Brace yourself for this one, mates. Destroy All Monsters is a CRUCIAL, genre-bending tale about the life-saving power of friendship. If there is friendship more profound that Solomon and Ash’s I don’t want to hear about it. I’m declaring this the one. This is an All Time, ok? After a traumatic event when they were twelve (we don’t know what it is until the end of the book!), Ash loses her memory of the event, but Solomon? Solomon retreats further and further into a world he seems to have created in his own mind – one that insulates him from reality, but crawls with foes and monsters. As Solomon slips further into the place he calls Darkside, Ash realizes her only chance to free her best friend from his pain is to recall exactly what happened that day in his backyard and face the truth—together. Fearless and profound, Sam J. Miller’s follow up to his award-winning debut novel, The Art of Starving, spins an intimate and impactful tale that will linger with readers for a LONG time.

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Summer Hours by Amy Mason Doan

Friendship, love, and a haze of golden moments from a summer long ago: Summer Hours is a warmly told novel about the idealism of youth, the seductive power of nostalgia, and what happens when you realize you haven’t become the person you’d always promised to be. Becc was the good girl. A dedicated student. Aspiring reporter. Always where she was supposed to be. Until a secret affair with the charming Cal one summer in college cost her everything she held dear: her journalism dreams; her relationship with her best friend, Eric; and her carefully imagined future. Now, Becc’s past is back front and center as she travels up the scenic California coast to a wedding—with a man she hasn’t seen in a decade. Beach bonfires and lavish boat parties, the fervor of their youth, and the friends they’ve left behind…  as the events of that heartbreaking summer come into view, Becc must decide if those dazzling hours they once shared are worth fighting for, or if they’re lost forever.

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Swan Song by Kelleigh Greenberg-Jephcott

PLOT TWIST, Savvy Readers. Ride with me, okay? Swan Song is not so much a story of friendship, as it is about the breakdown of friendship. Truman Capote spent DECADES nurturing friendships with the beautiful, wealthy, vulnerable women that he called his swans – Manhattan’s elite socialites. They told him their secrets, their fears… And he set their world on fire with his 1975 tell all that left him, in turn, completely friendless! It is a fascinating (undeniably glamourous), incredibly sad true story. It’s a story I heard in college and has been stuck in my brain like a grain of sand (irritating!) ever since. A story of friendship… gossipy, dramatic, completely wasted friendship! FINALLY I have a brilliantly written, deeply researched, bitingly funny novel to delve into that emotional world in all its complex, bizarre, glittering glory. A different view of friendship from the empowering, life-saving friendships we’ve seen in most of our titles today? Very much so. An absolute whirlwind of a read? Hell yeah.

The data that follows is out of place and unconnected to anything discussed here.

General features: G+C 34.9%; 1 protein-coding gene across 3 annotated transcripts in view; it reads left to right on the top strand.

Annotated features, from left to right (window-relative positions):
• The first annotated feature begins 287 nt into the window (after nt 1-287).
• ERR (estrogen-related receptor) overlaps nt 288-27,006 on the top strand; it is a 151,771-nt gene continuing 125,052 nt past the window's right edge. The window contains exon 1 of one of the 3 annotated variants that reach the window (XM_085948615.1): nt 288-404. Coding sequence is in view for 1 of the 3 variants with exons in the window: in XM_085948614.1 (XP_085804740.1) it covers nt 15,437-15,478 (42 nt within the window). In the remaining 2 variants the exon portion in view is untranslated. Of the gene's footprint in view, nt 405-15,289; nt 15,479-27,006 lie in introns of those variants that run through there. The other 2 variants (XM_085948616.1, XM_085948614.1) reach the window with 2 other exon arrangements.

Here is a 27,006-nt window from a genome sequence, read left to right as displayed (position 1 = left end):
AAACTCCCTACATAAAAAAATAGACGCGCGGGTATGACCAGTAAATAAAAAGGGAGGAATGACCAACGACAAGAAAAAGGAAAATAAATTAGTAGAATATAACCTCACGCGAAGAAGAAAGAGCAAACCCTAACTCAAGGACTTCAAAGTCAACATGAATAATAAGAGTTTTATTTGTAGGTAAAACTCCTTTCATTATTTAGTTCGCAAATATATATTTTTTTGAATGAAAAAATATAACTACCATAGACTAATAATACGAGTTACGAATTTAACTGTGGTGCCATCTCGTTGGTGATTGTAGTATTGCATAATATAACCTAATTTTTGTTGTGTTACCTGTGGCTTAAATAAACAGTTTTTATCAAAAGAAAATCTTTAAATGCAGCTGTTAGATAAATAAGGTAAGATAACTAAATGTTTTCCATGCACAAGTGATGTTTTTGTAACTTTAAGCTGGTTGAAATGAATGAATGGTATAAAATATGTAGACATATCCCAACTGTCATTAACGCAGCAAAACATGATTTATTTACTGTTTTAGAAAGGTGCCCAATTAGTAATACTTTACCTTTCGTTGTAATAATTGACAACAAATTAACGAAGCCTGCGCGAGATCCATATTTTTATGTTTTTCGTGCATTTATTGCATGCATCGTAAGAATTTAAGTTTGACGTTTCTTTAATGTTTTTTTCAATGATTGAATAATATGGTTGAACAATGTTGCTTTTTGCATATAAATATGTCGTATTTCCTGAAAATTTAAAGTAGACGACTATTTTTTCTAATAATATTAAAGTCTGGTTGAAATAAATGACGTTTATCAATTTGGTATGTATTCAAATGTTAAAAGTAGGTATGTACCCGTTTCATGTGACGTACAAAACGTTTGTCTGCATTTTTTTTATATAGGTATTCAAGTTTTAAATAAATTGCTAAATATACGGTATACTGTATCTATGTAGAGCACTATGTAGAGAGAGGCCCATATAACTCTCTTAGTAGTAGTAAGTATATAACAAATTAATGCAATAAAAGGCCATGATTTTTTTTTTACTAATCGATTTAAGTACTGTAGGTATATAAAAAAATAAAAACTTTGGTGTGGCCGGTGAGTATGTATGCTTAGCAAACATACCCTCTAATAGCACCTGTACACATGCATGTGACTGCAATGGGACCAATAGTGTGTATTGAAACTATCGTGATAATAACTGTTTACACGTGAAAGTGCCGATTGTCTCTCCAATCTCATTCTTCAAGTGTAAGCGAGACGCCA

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The Humans by Matt Haig

But wait, Savvy Readers! This one’s an oldy but a goody (and also one of Savvy Reader’s own Jesse’s favourite books ever!). What would this list be without paying homage to man’s BEST friend?? Enter Newton the dog. A very good dog. An excellent companion indeed to Andrew Martin, the not-very-nice-man who dies before our story even begins… and is now inhabited by an alien sent to earth to destroy evidence that Andrew (the original) had solved a major mathematical problem! While Newton and (new)Andrew don’t get along at first – mostly because Newton definitely knows what’s up – the alien comes around and eventually loves the scrappy little pup. The Humans is a funny, compulsively readable novel about alien abduction, mathematics, and that most interesting subject of all: ourselves. Combine Douglas Adams’ irreverent take on life, the universe, and everything with a genuinely moving love story as Andrew (the alien) finds himself falling for his own wife and son. What you have is just a taste of the humour, originality, and poignancy of one of Matt Haig’s best novels.

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That’s it from me Savvy Readers! What are some of your favourite fictional friendships? What’s the last book that made you sit up and say “Yes! This is what friendship’s all about”? Are you inspired to fight Nazis? Or maybe just get a dog? Either way, let me know in the comments below, or over on twitter at @SavvyReader! I want to know!

Happy Reading!

Maryn